When the total size of the project is too large (for example, my Project 11g), it will not be decompressed after compres


I do not read Chinese, but Google Translate says:

Google translate is less than optimal, but it looks like a size issue with respect to the unzip algorithm being used. Shouldn’t be one; an up-to-date zip algorithm has a file size limit of ~16 Exabytes.

Unless I’m mistaken, Fat32 has a 4 gig size limit, so it could be the drive format, not the zip algorithm.

But the older zip algorithm could only handle 4gb files. So, at least 2 possible limiting issues here.

I built a huge project by creating a text of Lorem Ipsum (the generator online was very helpful) of 99 paragraphs, and copying it many times in a document. Added some large pictures (gargantuan maps are useful for this), and then duplicated the documents inside chapters, and duplicated the chapters many times.

Scrivener slowed incredibly at about 90 chapters of 11k words each.

At 12 GB (measured by 7zip), the interface simply crawls. Menus respond in minutes, not seconds. Honestly, I’m amazed it still functions. Forced a backup file, and exited.

Scrivener’s Backup (Ziptest001.zip.bak) was 4,396,392,448 bytes. 4.09 GB.

However, there should have been two backups: 1, when I forced “backup now,” and a 2nd when I closed the project. I didn’t modify, so perhaps that’s the reason. Scrivener did not like exiting (I honestly don’t blame it; 12 GB… sheesh).

There are errors in the backup file.

“Unconfirmed start of archive”
“Data after payload data”
“Data error”

I’m running NTFS, which does not have a 4 gb limit.

When I used 7zip to create a zip of the project (including its folder), the size of the archive was 5.7 GB (48% compression). Took 10 mins instead of 30.

Based on this data, the zip functions are buggy with large projects. If these are QT code, those devs need to be warned of this.

Nothing useful to contribute here, just wanted to say you made me look up what EB was…


And I found ZB… and then YB. :open_mouth: :open_mouth: :open_mouth:

My brain now hurts.

Seriously, what single zip file could possibly be 16EB??? What kind of computer can even process that much data??

After all that, 11GB does not seem overly large, but still…

What (primarily) text document could possibly be so huge??

It seems that most people with mega-sized projects are storing lots (and lots) of images.

You run into those kinds of volumes very quickly with machine learning datasets. A single autonomous car might generate 4 TB a day, and Facebook users collectively generate 4 petabytes a day.

For Scrivener projects, the really big ones are mostly incorporating a lot of video, although someone writing a heavily illustrated book (travel, photography, art history…) will obviously have a lot of images.


Just tested this again, and the new zip algorithm seems broken.

I used the same 11.2 GB input project.

I used “Backup to…” and specified a directory. The algorithm took some time, BUT…

The final file (4.09 GB) was smaller than it should be (5.33 GB, I believe). This told me something was missing.

Unzipping with either 7zip or Peazip produces errors. Not all data is unzipped.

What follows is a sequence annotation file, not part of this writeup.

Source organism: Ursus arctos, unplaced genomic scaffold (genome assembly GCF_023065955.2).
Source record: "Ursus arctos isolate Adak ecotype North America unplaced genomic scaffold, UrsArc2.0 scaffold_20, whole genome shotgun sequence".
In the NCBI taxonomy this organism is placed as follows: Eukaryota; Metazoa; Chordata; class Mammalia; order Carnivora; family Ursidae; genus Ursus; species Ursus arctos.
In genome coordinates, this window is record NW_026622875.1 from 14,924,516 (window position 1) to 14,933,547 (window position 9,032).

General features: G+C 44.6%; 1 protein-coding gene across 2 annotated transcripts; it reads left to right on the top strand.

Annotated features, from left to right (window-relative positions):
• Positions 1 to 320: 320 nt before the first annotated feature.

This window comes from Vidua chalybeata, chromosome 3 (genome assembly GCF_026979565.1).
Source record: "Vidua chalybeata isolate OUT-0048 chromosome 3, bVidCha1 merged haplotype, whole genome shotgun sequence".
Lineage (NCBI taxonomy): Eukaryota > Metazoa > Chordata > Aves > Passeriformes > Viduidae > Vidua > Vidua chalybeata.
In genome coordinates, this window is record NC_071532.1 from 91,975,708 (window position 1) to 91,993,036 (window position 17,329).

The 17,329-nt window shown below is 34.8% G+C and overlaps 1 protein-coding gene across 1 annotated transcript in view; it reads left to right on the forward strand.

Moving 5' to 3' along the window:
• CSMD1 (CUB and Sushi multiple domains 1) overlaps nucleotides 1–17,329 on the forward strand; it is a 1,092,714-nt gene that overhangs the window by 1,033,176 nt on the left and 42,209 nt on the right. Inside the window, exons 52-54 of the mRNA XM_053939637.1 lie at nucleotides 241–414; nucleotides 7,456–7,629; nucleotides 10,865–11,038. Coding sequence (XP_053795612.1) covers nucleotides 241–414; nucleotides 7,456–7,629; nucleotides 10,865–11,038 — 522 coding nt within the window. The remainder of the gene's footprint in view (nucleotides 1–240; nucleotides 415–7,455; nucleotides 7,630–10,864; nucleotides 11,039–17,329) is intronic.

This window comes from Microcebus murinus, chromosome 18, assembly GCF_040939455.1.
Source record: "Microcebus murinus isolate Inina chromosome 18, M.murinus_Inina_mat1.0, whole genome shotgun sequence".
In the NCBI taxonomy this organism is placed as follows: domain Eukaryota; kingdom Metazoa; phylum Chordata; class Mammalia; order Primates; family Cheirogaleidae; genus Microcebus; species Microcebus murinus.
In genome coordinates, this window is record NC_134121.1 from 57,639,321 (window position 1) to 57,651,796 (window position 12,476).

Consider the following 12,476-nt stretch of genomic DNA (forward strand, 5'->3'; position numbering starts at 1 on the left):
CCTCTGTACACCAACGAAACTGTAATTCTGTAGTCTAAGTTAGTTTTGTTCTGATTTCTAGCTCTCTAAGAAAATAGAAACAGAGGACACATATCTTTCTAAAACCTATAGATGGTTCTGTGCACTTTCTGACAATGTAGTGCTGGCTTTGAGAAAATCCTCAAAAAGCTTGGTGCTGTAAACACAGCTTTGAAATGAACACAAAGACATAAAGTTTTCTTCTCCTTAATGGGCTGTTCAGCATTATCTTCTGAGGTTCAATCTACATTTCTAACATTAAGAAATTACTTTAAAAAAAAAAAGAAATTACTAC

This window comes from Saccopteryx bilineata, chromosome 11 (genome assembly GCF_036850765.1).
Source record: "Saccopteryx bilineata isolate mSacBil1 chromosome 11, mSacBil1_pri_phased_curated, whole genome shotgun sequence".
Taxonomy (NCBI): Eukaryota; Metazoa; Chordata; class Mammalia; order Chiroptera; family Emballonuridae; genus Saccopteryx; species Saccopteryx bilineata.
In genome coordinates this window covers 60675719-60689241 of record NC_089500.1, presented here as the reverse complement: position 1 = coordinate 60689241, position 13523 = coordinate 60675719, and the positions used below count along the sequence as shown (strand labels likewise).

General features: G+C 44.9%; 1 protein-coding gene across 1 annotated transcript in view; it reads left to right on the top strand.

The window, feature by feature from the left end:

Out of 7746 directories in Files/Data, only 103 were found after decompression.

I’m testing further, to see if this is an upgrade issue (I used the internal upgrade, and that’s been known to retain prior bugs), and about what size the thing should be (using 7zip’s zip algorithm).

TL;DR: Zip is still not fixed for large files.

Uninstalled all instances of Scrivener.
Reinstalled Beta 20.

The backup algorithm refuses to write a file larger than 4,293,562 KB (~4 GB). There is no warning that the file’s size exceeds the backup’s capacity to write.

7zip zips the entire Scriv folder into 5,596,429 KB (~5.3 KB). Tested twice.

Again, on 7zip decompressing, only 103 directories were restored out of more than 7000.

Errors were generated during decompression:

In addition, odd behavior was noticed during Scrivener’s compression phase. The file was 669KB until the very last few seconds. This suggests to me that the program is holding data in memory until it’s finished, and if heap size is limited, this could be causing the problem. None of the other compression software I have installed does things this way.

I suggest, for time’s sake, simply using an external like 7zip instead of building a zip algorithm into Scrivener. 7zip is faster, more efficient, et cetera, than whatever it is you’ve been using. I realize you want everything inside, but just as with other things, sometimes an external is the way to go.

Rather than build in a dependency on an external component, they probably just need to find an updated ZIP library that supports the ZIP64 format for dealing with files larger than 4GB.

I thought that’s what they’d done when they replaced the zip library. Evidently not. Of course, building in new, unfamiliar libraries is fraught with issues. It may not be the zip lib; it may be whatever code they’re using to write to disk. It may be their memory model. It may be how they’re calling the library; who knows.

But given that it’s a simple backup, packing a (freely usable) external program with Scrivener (to make sure it’s there) is not unreasonable (I get the idea that not doing that is likely better, but it’s only better if it works).